6 Easy Ways to Trick Funeral Planners into Paying More

    August 21, 2013 0 Comments

How Funeral Directors Deceive Funeral Planners

While most funeral directors are truly wonderful, funeral planners need to know their rights so they can identify deceptive and unethical business practices.

It’s not hard to deceive a grieving funeral planner, which is why you need to be on the lookout!

The funeral industry is unique in a number of ways. To start, unlike most purchases, funeral services and products are purchased during a time of crisis. Additionally, there are severe time constraints on funeral purchases – in most cases, a maximum of three days. And, unlike any other industry, funeral consumers have little access to such information as prices, ratings, and reviews. Mix these ingredients all together, and you have the perfect recipe for deception.

To be clear, my goal in writing this post is NOT to help funeral directors deceive grieving families. Nor is it to accuse all funeral directors of egregious business practices. Rather, I’ve listed the easiest ways funeral directors can trick funeral planners so that consumers will know exactly what to watch out for when making funeral arrangements.

1. Don’t share your pricing information with consumers until they’ve visited your funeral home

Even though federal regulations dictate that funeral directors share their pricing with anyone who asks, the consequences for not doing so are minimal. Consider the fact that the FTC, which regulates the industry, is understaffed and probably doesn’t have the time to check up on each and every one of the 20,000+ funeral homes nationwide. And, even when funeral directors do get caught violating the rules, the penalty is a mere three-year training course and a voluntary payment to the U.S. Treasury. Plus, you don’t even have to worry about a tarnished reputation because funeral home violations are kept secret from the public! So why share your prices over the phone and risk funeral planners comparing you to the just-as-good funeral home down the street?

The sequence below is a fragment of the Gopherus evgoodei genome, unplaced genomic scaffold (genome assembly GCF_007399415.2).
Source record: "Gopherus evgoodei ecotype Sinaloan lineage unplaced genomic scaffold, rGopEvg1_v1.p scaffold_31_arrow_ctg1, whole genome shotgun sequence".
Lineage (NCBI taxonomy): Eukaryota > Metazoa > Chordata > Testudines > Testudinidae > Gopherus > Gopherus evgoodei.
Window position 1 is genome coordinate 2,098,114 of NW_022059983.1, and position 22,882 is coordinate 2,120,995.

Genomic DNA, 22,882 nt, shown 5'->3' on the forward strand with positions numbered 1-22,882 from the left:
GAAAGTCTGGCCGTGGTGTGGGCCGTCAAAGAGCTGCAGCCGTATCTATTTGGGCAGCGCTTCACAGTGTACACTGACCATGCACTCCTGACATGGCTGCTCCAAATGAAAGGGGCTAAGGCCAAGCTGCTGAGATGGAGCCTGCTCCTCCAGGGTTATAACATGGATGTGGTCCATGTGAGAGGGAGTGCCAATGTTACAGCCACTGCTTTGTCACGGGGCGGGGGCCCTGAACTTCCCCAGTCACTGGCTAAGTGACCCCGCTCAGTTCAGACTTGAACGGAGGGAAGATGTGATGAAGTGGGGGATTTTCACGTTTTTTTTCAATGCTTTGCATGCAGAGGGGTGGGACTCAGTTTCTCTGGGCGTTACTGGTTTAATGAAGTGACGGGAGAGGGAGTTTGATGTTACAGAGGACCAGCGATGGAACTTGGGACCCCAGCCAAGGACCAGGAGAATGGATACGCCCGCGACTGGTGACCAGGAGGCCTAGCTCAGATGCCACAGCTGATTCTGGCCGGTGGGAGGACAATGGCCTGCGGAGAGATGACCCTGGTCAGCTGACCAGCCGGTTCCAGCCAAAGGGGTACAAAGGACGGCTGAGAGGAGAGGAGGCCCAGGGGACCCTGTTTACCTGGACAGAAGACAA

2. When you do share pricing information, bury your itemized prices in a pile of documents … or better yet, just share your package prices

FTC regulations dictate that funeral homes must share itemized prices with funeral planners, but for the same reasons as listed above, there’s little incentive to sharing those. After all, if you can sell one of your premium packages to grieving Nancy by convincing her to hold a viewing for her husband Bob who died suddenly last night (hint: tell her the price already includes the cost of embalming), why wouldn’t you?

3. When funeral planners ask about caskets and urns, make sure they know they “have to” purchase those products from you

Again, this is a big FTC no-no, but why not convince funeral planners that they have to purchase from you? You can easily markup that nicely decorated plywood box that you bought for $1,500 and sell it to these guys for at least $5,000. And when they ask about Costco or Walmart caskets, just tell them that those are made in China and yours are made in America. If they keep pushing, lie and tell them it would be much easier to use your own products and not worry about the others shipping and arriving in time. Or just let them buy those third-party caskets, and then tack on a hefty “receiving” fee.